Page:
Libya and Austria have discussed the possibility of opening airspace, and resuming air traffic between the two countries. In a meeting between the Libyan Ambassador to Austria, Osama Abdulhadi and an Austrian delegation led by the General Manager of Vienna International Airport, the parties discussed operating three flights per week.
The meeting marks a significant step forward for Libya’s efforts to rebuild its international relations, and reconnect with the global community. The reopening of air traffic between Libya and Austria would facilitate the movement of people and goods between the two countries, which could lead to the strengthening of economic and trade links.
The discussions focused on the necessary measures to ensure the safety and security of air travel between the two countries. Both parties emphasized the importance of adhering to international standards and regulations governing aviation safety and security.
In February, the Austrian Ambassador to Libya, Christoph Meyenburg said that the security situation in Libya “remains unstable at the present time for the return of Austrian oil companies to operate in the country.”
In press statements, Meyenburg highlighted Austrian diplomacy’s “great contributions to clearing the air between the Libyan parties through constructive dialogue.”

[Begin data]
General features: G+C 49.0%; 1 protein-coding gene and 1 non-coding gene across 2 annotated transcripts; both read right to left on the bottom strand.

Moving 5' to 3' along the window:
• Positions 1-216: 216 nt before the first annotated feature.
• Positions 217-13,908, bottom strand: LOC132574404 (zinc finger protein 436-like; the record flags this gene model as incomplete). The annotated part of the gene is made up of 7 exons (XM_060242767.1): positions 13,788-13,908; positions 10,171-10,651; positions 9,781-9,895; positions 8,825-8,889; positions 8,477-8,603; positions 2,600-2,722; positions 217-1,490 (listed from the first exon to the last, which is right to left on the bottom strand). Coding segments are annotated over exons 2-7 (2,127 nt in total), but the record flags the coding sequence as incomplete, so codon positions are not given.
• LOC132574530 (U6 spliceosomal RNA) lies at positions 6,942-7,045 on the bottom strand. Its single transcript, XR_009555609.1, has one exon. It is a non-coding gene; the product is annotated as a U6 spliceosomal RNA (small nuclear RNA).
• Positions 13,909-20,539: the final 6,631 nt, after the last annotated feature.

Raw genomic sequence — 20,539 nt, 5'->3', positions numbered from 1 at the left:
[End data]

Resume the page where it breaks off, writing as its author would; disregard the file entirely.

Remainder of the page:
Regarding the reopening of the Austrian Embassy in Tripoli, the Ambassador stated that “a specific date has not yet been set for the reopening of the Embassy,” adding that diplomatic staff were temporarily moved to Tunisia.
Notably, Libya lost a legal dispute with an Austrian construction company, worth more than €100 million euros, according to a report by the international legal platform Global Legal Chronicle.
The American law firm Latham & Watkins managed to obtain a court ruling in favour of Austrian company STRABAG SE (Strabag). Libya has been ordered to pay Strabag over €100 million in compensation, costs, and interest.
Strabag had invested in, and operated, a Libyan company called “Al Hani” which was performing major road and infrastructure works, when the civil war in Libya broke out. Al Hani’s sites suffered theft and damage from numerous forces. After the war, efforts to claim the outstanding payments, and for force majeure losses were consistently stymied by various state authorities.